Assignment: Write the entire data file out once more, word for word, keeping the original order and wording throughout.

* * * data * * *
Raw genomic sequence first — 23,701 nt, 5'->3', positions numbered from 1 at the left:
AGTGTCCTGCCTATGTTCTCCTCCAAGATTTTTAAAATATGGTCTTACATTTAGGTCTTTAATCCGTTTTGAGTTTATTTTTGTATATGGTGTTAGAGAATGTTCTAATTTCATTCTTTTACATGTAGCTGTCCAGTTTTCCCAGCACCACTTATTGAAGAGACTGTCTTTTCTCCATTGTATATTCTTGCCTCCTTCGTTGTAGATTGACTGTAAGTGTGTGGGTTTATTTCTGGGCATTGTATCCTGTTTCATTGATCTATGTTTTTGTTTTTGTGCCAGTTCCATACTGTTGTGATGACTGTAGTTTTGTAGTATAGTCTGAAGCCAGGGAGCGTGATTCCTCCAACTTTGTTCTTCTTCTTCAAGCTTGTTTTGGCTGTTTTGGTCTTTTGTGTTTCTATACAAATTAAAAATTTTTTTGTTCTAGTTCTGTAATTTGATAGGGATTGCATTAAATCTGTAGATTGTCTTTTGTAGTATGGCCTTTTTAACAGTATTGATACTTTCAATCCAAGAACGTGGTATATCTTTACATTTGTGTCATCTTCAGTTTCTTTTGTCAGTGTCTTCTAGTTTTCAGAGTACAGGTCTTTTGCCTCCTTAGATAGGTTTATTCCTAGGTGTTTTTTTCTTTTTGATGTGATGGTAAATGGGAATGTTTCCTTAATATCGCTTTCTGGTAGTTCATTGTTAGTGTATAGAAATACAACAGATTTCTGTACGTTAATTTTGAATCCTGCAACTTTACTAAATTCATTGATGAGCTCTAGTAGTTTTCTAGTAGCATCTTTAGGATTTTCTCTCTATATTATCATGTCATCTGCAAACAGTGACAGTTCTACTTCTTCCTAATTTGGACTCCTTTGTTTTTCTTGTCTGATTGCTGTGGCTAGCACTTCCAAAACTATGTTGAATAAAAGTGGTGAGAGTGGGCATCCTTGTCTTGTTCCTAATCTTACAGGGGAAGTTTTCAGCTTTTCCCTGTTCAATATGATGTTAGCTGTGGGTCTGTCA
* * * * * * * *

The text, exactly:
Raw genomic sequence first — 23,701 nt, 5'->3', positions numbered from 1 at the left:
AGTGTCCTGCCTATGTTCTCCTCCAAGATTTTTAAAATATGGTCTTACATTTAGGTCTTTAATCCGTTTTGAGTTTATTTTTGTATATGGTGTTAGAGAATGTTCTAATTTCATTCTTTTACATGTAGCTGTCCAGTTTTCCCAGCACCACTTATTGAAGAGACTGTCTTTTCTCCATTGTATATTCTTGCCTCCTTCGTTGTAGATTGACTGTAAGTGTGTGGGTTTATTTCTGGGCATTGTATCCTGTTTCATTGATCTATGTTTTTGTTTTTGTGCCAGTTCCATACTGTTGTGATGACTGTAGTTTTGTAGTATAGTCTGAAGCCAGGGAGCGTGATTCCTCCAACTTTGTTCTTCTTCTTCAAGCTTGTTTTGGCTGTTTTGGTCTTTTGTGTTTCTATACAAATTAAAAATTTTTTTGTTCTAGTTCTGTAATTTGATAGGGATTGCATTAAATCTGTAGATTGTCTTTTGTAGTATGGCCTTTTTAACAGTATTGATACTTTCAATCCAAGAACGTGGTATATCTTTACATTTGTGTCATCTTCAGTTTCTTTTGTCAGTGTCTTCTAGTTTTCAGAGTACAGGTCTTTTGCCTCCTTAGATAGGTTTATTCCTAGGTGTTTTTTTCTTTTTGATGTGATGGTAAATGGGAATGTTTCCTTAATATCGCTTTCTGGTAGTTCATTGTTAGTGTATAGAAATACAACAGATTTCTGTACGTTAATTTTGAATCCTGCAACTTTACTAAATTCATTGATGAGCTCTAGTAGTTTTCTAGTAGCATCTTTAGGATTTTCTCTCTATATTATCATGTCATCTGCAAACAGTGACAGTTCTACTTCTTCCTAATTTGGACTCCTTTGTTTTTCTTGTCTGATTGCTGTGGCTAGCACTTCCAAAACTATGTTGAATAAAAGTGGTGAGAGTGGGCATCCTTGTCTTGTTCCTAATCTTACAGGGGAAGTTTTCAGCTTTTCCCTGTTCAATATGATGTTAGCTGTGGGTCTGTCA